Session 6 - Accessibility and Inclusive Design (June 2021 Cohort)

Hello, @june21-cohort! This week we’re going to shift away from team building focus of our last two session and take a look at accessibility and inclusive design. This is important to cover before diving further into creating, editing, and reviewing your content because these considerations should be foundational to all content you create. Not only will it make your resources more useful, it will also save you a lot of additional work later on trying to remediate content.

We’ll talk about what we mean by accessibility and inclusive design, take a look at how these considerations can be made at each stage of the publishing process, and share some simple strategies that you can apply to your projects.

Here are the links to this week’s handout and slides:

  1. Handout: Accessibility and Inclusive Design
  2. Slides: Accessibility and Inclusive Design

Regret that I have a schedule conflict Tuesday afternoon that might interfere with this week’s session. (information on healthcare starts at12:30; end time might be 2pm)

Of course I will join everyone if possible.

Thanks for sharing with us these resources on descriptive captioning and other accessibility considerations. These ideas are more important to so many students, not just those with dis-Abilities.

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Hi Bryan, tomorrow’s session looks great! Unfortunately no one from the HOME team will be able to make it to the session, but I will be sure to spend time with the slides and catch-up on my own time. Thanks again, Jessie

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No worries, @psutherland-cohen! I totally agree, when we think about accessibility with a broader definition, it makes a huge difference for so many students.

Thanks for the heads up, @JessieC! If you encounter any questions as you look through the materials from this week’s session, please don’t hesitate to ask.

Just so you know that I will be a few minutes late for the 1 to 2:30meeting and have to leave at 225pm from the meeting. I am borrowing a room at a library which has good WIFI vs the the place I am staying which has poor WIFI in the mountains where I am staying. So I have to live with some time restrictions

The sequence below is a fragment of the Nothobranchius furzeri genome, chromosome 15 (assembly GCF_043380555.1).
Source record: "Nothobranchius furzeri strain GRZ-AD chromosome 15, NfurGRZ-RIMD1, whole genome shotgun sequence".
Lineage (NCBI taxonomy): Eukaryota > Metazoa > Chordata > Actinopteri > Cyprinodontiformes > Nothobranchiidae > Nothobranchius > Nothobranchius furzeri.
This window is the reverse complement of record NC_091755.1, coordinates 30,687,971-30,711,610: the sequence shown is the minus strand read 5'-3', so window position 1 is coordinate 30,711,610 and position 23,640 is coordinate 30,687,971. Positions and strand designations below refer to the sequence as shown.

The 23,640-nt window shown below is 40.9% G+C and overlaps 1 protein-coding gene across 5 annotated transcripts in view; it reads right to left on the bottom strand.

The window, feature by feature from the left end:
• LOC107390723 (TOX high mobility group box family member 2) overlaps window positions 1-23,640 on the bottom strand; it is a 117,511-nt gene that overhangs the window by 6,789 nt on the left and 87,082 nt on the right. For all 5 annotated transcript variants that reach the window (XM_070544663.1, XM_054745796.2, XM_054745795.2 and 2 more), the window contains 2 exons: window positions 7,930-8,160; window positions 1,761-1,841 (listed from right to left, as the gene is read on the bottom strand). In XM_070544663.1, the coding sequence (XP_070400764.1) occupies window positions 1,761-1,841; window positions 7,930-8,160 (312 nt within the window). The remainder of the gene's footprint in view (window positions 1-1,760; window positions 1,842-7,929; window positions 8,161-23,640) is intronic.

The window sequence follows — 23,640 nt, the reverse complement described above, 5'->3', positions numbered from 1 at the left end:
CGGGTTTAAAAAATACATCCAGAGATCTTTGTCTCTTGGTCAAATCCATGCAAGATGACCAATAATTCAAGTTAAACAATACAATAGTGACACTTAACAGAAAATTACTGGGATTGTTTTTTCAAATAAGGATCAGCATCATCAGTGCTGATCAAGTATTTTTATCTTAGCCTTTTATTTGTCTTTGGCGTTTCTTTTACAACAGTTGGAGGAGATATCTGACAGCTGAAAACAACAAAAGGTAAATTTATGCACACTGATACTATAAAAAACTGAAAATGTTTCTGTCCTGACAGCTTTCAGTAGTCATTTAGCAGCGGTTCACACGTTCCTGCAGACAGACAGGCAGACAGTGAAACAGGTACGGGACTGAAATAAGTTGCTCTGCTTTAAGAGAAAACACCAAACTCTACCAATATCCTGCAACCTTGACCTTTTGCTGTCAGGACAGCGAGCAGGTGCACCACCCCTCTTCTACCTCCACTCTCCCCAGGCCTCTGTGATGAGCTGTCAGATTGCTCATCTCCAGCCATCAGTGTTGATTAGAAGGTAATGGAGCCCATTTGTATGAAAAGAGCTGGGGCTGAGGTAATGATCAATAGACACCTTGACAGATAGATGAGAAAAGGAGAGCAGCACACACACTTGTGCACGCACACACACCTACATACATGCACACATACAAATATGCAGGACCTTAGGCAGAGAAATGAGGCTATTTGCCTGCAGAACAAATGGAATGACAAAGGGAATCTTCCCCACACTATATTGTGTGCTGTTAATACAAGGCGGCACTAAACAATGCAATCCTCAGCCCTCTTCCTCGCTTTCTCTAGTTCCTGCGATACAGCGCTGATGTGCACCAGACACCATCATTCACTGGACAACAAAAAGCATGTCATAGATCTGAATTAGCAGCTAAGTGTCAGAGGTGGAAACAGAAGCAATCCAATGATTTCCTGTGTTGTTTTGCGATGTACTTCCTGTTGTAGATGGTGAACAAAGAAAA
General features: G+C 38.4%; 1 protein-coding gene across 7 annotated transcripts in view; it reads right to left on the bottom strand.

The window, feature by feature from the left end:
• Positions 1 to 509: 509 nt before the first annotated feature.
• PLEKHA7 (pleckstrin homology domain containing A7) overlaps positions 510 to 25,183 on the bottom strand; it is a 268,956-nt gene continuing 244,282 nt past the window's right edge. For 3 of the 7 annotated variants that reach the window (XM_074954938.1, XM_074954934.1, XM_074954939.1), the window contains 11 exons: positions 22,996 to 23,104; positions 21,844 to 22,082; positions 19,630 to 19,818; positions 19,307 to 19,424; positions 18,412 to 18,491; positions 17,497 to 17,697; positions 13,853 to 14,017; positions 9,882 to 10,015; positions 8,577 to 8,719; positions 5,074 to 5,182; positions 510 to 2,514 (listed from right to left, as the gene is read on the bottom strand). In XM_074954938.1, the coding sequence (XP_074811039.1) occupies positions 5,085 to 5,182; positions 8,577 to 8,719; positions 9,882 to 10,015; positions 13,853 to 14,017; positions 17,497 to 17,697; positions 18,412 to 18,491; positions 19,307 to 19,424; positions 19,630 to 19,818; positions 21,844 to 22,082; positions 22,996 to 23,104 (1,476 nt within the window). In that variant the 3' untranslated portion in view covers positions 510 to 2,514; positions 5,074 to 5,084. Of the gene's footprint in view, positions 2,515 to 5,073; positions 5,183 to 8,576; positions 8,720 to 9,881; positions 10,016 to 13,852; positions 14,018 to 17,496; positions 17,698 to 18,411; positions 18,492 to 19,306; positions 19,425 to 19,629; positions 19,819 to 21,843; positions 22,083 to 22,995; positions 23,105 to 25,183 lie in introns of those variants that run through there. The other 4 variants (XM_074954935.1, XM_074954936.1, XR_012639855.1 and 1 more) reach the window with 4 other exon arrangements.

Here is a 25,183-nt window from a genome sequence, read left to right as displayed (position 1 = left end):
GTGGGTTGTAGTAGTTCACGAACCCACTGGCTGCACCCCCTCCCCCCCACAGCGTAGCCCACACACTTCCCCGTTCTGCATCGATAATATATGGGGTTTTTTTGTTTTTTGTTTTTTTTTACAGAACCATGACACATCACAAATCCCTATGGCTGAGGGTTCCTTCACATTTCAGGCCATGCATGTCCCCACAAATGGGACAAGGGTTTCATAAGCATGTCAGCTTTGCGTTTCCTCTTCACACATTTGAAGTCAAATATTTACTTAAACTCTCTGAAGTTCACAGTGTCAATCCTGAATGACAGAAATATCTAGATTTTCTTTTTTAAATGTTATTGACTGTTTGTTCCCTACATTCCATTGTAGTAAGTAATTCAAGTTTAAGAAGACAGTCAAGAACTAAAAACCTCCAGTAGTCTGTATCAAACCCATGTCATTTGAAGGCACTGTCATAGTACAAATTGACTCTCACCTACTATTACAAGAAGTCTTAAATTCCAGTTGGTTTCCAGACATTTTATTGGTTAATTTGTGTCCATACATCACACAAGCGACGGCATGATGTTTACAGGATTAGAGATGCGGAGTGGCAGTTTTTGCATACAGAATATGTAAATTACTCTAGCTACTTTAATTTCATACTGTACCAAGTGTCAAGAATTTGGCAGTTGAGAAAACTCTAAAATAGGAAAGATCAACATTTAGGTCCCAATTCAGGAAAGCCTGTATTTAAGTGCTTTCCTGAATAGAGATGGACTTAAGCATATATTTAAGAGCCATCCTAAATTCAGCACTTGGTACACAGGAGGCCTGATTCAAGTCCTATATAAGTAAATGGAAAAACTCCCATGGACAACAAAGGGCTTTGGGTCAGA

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No worries, @jmoritz! Thanks for the heads up and for making the extra effort to attend today!

Thanks for a great session this week, @june21-cohort! I hope the conversation on accessibility and inclusive design was helpful as you get started with creating content for your resources. I know it was a lot of information and can seem a bit overwhelming, but if you build this work into your processes from the start, you’ll save yourself a lot of additional work later on, and your resource will reflect the intentionality that you put into it. I know several of your teams have been meeting recently, so I would encourage you to revisit our Questions to Consider from this week and discuss with your teams.

Unfortunately, we didn’t grab the chat transcript this week, but here are the resources that were shared in the chat. If you recall any that are missing or managed to save a copy of the chat yourself, please let me know.

I also encourage you to revisit our slides and handout from this week because they contain links to a lot of great resources that you can consult as you’re building accessibility and inclusive design into your workflows. These can also be helpful with onboarding new contributors so that they too can take some ownership for this work. As we discussed, everyone should have some responsibility for accessibility and inclusive design.

Session Recap